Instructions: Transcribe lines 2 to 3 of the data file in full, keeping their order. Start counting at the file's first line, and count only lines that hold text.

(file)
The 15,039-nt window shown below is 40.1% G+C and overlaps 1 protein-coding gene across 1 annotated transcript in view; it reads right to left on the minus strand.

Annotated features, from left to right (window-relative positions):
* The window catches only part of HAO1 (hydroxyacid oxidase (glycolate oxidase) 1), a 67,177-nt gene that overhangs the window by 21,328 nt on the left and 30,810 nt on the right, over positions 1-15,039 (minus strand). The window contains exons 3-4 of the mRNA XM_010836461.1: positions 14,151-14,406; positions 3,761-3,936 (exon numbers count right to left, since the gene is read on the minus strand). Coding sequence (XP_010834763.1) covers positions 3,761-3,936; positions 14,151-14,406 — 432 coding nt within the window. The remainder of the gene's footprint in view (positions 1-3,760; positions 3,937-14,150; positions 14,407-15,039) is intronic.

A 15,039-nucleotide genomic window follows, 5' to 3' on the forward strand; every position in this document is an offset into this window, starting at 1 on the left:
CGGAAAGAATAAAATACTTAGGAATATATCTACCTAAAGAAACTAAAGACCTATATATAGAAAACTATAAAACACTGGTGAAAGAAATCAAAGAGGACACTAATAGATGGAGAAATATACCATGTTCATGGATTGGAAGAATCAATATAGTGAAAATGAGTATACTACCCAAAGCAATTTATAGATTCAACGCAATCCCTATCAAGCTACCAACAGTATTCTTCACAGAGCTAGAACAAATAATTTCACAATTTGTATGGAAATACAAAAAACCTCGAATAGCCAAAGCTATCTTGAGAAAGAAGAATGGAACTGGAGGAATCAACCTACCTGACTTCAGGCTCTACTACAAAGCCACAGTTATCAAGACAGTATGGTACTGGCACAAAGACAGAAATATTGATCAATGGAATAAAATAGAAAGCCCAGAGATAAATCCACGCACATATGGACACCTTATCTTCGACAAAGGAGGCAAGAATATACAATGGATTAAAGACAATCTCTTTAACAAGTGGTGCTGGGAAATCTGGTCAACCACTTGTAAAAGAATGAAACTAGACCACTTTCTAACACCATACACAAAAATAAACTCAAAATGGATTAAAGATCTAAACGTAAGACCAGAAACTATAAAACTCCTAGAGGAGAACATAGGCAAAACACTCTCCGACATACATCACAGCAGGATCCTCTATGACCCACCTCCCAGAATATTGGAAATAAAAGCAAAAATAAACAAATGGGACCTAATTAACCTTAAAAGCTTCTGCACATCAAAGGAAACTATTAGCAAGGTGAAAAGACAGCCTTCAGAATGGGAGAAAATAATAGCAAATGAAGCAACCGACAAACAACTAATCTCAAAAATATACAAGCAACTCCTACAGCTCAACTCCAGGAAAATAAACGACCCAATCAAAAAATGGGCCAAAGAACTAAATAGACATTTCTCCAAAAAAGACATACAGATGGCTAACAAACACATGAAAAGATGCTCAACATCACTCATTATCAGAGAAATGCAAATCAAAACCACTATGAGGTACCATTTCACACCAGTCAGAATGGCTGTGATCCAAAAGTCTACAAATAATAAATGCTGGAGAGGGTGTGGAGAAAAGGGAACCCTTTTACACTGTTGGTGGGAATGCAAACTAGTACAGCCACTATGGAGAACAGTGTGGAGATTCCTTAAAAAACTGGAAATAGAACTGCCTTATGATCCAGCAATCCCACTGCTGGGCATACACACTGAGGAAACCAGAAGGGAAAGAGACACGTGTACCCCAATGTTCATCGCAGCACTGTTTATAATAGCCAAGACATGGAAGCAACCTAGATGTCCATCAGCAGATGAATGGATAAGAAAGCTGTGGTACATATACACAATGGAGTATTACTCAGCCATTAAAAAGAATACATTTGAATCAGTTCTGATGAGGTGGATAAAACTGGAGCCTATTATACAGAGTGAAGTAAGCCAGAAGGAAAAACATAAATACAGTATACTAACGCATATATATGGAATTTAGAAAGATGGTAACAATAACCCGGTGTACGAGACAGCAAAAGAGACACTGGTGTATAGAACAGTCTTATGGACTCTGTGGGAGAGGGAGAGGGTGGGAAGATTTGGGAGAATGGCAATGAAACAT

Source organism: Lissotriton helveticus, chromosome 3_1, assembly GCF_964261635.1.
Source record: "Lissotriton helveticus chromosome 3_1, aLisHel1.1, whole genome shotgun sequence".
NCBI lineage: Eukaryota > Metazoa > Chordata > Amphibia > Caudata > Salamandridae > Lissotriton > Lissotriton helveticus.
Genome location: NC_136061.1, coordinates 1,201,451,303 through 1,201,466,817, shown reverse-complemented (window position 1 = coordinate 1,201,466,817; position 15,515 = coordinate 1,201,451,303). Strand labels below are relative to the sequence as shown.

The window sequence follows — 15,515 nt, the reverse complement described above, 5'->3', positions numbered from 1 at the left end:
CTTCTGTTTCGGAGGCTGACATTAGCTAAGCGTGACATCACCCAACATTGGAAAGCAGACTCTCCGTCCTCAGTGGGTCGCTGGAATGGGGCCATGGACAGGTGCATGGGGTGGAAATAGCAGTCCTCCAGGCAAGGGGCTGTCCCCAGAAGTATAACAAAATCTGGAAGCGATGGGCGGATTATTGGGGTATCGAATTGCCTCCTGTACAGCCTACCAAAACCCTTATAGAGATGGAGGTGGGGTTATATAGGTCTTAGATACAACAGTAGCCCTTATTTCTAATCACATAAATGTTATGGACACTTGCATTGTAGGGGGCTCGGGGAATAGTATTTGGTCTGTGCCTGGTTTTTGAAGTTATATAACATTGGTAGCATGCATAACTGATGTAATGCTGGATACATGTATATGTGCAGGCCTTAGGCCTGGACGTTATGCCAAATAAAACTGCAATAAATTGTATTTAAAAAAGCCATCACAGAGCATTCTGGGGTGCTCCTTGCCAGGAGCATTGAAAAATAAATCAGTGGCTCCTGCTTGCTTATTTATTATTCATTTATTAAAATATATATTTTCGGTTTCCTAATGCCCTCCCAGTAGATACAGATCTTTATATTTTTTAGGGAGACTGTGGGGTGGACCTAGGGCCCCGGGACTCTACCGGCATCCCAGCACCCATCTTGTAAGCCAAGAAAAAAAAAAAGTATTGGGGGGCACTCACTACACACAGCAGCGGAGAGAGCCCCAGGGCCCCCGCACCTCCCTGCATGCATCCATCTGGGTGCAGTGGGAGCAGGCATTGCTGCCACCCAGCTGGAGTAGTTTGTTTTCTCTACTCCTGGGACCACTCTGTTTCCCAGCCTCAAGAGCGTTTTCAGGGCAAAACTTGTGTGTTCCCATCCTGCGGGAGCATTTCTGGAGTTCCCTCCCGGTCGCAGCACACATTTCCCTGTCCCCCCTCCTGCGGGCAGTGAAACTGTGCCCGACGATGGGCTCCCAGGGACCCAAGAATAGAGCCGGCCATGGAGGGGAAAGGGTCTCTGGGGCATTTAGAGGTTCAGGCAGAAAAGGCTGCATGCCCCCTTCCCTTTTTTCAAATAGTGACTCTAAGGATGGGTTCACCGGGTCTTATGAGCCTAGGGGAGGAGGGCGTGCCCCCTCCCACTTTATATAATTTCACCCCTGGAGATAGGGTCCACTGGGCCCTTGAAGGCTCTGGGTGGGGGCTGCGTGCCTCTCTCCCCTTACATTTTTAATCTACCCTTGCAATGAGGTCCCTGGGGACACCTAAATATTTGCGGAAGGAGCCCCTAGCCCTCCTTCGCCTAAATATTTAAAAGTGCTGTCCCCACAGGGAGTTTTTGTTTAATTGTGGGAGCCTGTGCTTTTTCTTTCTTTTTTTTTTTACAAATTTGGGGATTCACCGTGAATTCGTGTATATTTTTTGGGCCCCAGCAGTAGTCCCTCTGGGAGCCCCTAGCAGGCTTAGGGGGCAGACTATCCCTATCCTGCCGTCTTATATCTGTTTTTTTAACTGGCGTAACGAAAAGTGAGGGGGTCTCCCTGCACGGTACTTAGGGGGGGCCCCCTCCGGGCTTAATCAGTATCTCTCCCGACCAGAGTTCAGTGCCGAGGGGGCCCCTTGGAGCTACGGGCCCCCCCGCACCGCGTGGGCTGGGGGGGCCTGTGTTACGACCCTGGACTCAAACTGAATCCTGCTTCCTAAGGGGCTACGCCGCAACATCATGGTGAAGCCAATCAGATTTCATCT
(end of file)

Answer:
Annotated features, from left to right (window-relative positions):
* The window catches only part of HAO1 (hydroxyacid oxidase (glycolate oxidase) 1), a 67,177-nt gene that overhangs the window by 21,328 nt on the left and 30,810 nt on the right, over positions 1-15,039 (minus strand). The window contains exons 3-4 of the mRNA XM_010836461.1: positions 14,151-14,406; positions 3,761-3,936 (exon numbers count right to left, since the gene is read on the minus strand). Coding sequence (XP_010834763.1) covers positions 3,761-3,936; positions 14,151-14,406 — 432 coding nt within the window. The remainder of the gene's footprint in view (positions 1-3,760; positions 3,937-14,150; positions 14,407-15,039) is intronic.